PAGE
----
True, but the degree to which a person doubts a claim has no bearing necessarily upon whether a claim is accurate. It is entirely possible - if not common - for a person to doubt a claim whilst simultaneously acknowledging that it is, as far as evidence and logic demonstrate, the most likely of many competing claims to be true.

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In fields where the data one is analyzing is numerical, there are well-known mathematical tools based on the rules of statistics and probability which allow you to compare your results with those which would have been produced by random chance alone.

If your own analysis fits the observations better than chance, then you know you are on the right track. If your analysis is no better than coin-tossing, then you aren't.

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Two cents.

When a claim or theory can be adequately defended against challenges and alternative explanations then that should be enough. If a theory can do that then it has proved itself against critique, and this is as good as one can get.

There is no theory or criterion in a vacuum. But one can make use of that and turn it into an advantage. In that sense, if a claim can be defended succesfully against all potential challenges, then this means there is no better explanation available than that.

From an epistemological point of view, this is used by some approaches to epistemology and truth.

Another escape from the diallelus is critical philosophy, which denies that beliefs should ever be justified at all. Rather, the job of philosophers is to subject all beliefs (including beliefs about truth criteria) to criticism, attempting to discredit them rather than justifying them. Then, these philosophers say, it is rational to act on those beliefs that have best withstood criticism, whether or not they meet any specific criterion of truth.

In this sense, exposing a claim to more challenges makes us able to see its robustness or shortcomings easier. An important way a claim or theory is exposed to challenge is through being put to practical use, since then a claim is exposed to the plethora of diverse conditions that make up a given reality and its robustness against these becomes evident.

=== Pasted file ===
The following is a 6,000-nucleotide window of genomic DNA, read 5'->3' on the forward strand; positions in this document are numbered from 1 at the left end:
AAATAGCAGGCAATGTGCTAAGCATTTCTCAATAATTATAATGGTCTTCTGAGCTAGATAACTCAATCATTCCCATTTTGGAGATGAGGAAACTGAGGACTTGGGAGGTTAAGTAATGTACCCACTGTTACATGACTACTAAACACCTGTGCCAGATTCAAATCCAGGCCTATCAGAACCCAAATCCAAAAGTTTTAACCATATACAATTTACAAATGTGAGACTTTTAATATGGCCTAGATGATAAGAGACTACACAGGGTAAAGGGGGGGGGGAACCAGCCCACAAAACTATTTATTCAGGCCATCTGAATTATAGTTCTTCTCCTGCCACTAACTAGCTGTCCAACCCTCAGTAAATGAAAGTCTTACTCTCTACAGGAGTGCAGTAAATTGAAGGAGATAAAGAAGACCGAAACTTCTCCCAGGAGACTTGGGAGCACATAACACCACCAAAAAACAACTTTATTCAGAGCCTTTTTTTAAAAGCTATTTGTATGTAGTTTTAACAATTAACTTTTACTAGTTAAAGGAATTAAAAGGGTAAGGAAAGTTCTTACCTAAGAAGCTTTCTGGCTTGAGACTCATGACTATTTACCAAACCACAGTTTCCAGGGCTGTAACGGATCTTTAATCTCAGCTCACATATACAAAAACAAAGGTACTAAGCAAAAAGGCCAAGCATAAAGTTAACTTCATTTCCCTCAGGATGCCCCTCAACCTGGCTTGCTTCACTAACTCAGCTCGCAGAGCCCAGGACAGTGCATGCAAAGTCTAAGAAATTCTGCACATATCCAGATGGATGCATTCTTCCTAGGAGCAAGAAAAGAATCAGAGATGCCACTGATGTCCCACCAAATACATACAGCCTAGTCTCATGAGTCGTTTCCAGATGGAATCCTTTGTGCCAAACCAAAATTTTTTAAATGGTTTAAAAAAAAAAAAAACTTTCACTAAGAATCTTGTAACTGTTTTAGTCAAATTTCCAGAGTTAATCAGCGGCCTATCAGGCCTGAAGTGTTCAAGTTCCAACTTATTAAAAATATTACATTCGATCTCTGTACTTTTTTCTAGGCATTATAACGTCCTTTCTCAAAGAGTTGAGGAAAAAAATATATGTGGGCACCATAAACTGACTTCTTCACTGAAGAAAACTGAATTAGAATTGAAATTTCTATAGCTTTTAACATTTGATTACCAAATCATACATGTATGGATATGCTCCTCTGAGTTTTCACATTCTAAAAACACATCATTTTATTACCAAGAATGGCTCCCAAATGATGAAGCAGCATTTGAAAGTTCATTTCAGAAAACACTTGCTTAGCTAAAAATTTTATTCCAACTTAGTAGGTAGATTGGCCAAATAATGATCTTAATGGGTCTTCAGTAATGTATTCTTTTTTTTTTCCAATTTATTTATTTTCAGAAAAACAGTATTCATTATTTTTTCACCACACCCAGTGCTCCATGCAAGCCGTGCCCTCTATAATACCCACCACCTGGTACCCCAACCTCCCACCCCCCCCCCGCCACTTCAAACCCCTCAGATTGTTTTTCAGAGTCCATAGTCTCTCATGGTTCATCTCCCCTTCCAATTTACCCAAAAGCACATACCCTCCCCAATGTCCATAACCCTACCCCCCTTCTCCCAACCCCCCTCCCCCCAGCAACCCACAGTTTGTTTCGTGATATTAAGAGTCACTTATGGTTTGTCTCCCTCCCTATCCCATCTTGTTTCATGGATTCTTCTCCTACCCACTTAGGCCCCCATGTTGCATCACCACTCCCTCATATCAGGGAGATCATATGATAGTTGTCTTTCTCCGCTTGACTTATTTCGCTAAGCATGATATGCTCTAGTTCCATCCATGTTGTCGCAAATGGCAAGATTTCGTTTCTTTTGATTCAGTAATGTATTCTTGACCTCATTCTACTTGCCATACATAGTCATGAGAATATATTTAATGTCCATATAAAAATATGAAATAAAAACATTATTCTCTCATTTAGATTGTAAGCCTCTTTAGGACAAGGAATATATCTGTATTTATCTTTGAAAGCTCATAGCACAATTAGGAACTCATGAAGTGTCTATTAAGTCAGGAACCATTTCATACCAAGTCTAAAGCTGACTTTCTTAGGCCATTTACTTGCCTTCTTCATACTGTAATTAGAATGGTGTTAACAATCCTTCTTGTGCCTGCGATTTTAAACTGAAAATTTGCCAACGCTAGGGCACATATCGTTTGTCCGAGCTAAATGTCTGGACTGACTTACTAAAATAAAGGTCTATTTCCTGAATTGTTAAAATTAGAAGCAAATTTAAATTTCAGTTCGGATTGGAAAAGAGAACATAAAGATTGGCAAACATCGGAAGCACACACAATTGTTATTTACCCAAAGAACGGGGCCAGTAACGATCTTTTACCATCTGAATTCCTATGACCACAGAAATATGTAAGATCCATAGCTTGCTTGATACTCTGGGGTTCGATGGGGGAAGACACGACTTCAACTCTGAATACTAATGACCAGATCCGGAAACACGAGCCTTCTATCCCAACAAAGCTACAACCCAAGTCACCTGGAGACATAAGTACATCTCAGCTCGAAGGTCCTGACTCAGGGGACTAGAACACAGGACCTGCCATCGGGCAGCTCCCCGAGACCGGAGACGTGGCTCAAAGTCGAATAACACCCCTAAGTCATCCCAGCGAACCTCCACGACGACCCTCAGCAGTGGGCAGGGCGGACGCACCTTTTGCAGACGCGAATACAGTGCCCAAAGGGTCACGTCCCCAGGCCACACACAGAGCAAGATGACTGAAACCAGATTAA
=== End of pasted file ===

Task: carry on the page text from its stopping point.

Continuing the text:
The Marxist criterion of practice

The question whether objective truth can be attributed to human thinking is not a question of theory but is a practical question. Man must prove the truth — i.e. the reality and power, the this-sidedness of his thinking in practice. The dispute over the reality or non-reality of thinking that is isolated from practice is a purely scholastic question.

and the Pragmatic theory of truth

Consider what effects, which might conceivably have practical bearings, we conceive the object of our conception to have. Then, our conception of these effects is the whole of our conception of the object.

[..]What, then, is the practical difference of describing a belief as “true” as opposed to any number of other positive attributes such as “creative”, “clever”, or “well-justified”? Peirce’s answer to this question is that true beliefs eventually gain general acceptance by withstanding future inquiry.

are the same, in this respect.

Furthermore, jury systems, collective decision making and the like can be re-cast in that light as well, since these are also ways that a claim is exposed to more diverse challenges.

PS: Reasonable doubt, in this sense, is any (valid and justified) criticism of a claim or theory. If the claim can successfully defend itself against this criticism, it has proved itself beyond reasonable doubt.

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The question then is: how does one know if his rational analysis on a subject is correct?

What is your standard for "correct"? Are you talking about absolute certainties or a numerical probability? In truth nothing is certain no matter how rigorous the analysis. The paradigm shift between Newtons view of gravity and Einsteins view of space-time is an excellent example. Neither is "right" one is simply more accurate. The basis for correctness is predictability. How often does your rational analysis predict future outcomes?